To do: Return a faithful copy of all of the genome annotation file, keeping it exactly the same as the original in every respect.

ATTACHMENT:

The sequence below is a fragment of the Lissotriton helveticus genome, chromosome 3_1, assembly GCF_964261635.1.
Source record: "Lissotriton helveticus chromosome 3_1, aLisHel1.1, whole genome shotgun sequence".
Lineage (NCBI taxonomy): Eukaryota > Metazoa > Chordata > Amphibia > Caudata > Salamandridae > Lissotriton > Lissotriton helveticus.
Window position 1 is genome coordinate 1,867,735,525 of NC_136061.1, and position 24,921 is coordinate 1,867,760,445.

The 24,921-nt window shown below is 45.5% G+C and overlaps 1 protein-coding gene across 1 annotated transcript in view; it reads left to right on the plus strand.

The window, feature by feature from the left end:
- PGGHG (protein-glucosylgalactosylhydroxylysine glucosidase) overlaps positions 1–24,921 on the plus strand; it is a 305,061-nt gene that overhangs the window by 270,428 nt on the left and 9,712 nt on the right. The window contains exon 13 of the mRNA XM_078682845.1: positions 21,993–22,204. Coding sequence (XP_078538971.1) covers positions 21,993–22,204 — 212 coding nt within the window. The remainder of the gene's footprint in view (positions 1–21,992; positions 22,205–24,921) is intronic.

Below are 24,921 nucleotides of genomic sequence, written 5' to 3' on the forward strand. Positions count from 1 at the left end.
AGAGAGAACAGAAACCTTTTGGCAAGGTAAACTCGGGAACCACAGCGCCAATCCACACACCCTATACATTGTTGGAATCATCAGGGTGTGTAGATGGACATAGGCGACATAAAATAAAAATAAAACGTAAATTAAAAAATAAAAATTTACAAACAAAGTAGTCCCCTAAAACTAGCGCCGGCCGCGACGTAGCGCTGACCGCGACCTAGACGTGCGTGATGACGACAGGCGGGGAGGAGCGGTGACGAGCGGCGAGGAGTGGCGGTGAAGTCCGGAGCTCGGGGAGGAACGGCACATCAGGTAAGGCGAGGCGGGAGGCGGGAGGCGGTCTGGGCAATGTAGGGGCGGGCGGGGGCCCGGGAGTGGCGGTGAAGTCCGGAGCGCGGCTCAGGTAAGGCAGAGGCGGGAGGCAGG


The sequence below is a fragment of the Lissotriton helveticus genome, chromosome 3_1, assembly GCF_964261635.1.
Source record: "Lissotriton helveticus chromosome 3_1, aLisHel1.1, whole genome shotgun sequence".
Lineage (NCBI taxonomy): Eukaryota > Metazoa > Chordata > Amphibia > Caudata > Salamandridae > Lissotriton > Lissotriton helveticus.
Window position 1 is genome coordinate 1,867,735,525 of NC_136061.1, and position 24,921 is coordinate 1,867,760,445.

The 24,921-nt window shown below is 45.5% G+C and overlaps 1 protein-coding gene across 1 annotated transcript in view; it reads left to right on the plus strand.

The window, feature by feature from the left end:
- PGGHG (protein-glucosylgalactosylhydroxylysine glucosidase) overlaps positions 1–24,921 on the plus strand; it is a 305,061-nt gene that overhangs the window by 270,428 nt on the left and 9,712 nt on the right. The window contains exon 13 of the mRNA XM_078682845.1: positions 21,993–22,204. Coding sequence (XP_078538971.1) covers positions 21,993–22,204 — 212 coding nt within the window. The remainder of the gene's footprint in view (positions 1–21,992; positions 22,205–24,921) is intronic.

Below are 24,921 nucleotides of genomic sequence, written 5' to 3' on the forward strand. Positions count from 1 at the left end.
AGAGAGAACAGAAACCTTTTGGCAAGGTAAACTCGGGAACCACAGCGCCAATCCACACACCCTATACATTGTTGGAATCATCAGGGTGTGTAGATGGACATAGGCGACATAAAATAAAAATAAAACGTAAATTAAAAAATAAAAATTTACAAACAAAGTAGTCCCCTAAAACTAGCGCCGGCCGCGACGTAGCGCTGACCGCGACCTAGACGTGCGTGATGACGACAGGCGGGGAGGAGCGGTGACGAGCGGCGAGGAGTGGCGGTGAAGTCCGGAGCTCGGGGAGGAACGGCACATCAGGTAAGGCGAGGCGGGAGGCGGGAGGCGGTCTGGGCAATGTAGGGGCGGGCGGGGGCCCGGGAGTGGCGGTGAAGTCCGGAGCGCGGCTCAGGTAAGGCAGAGGCGGGAGGCAGG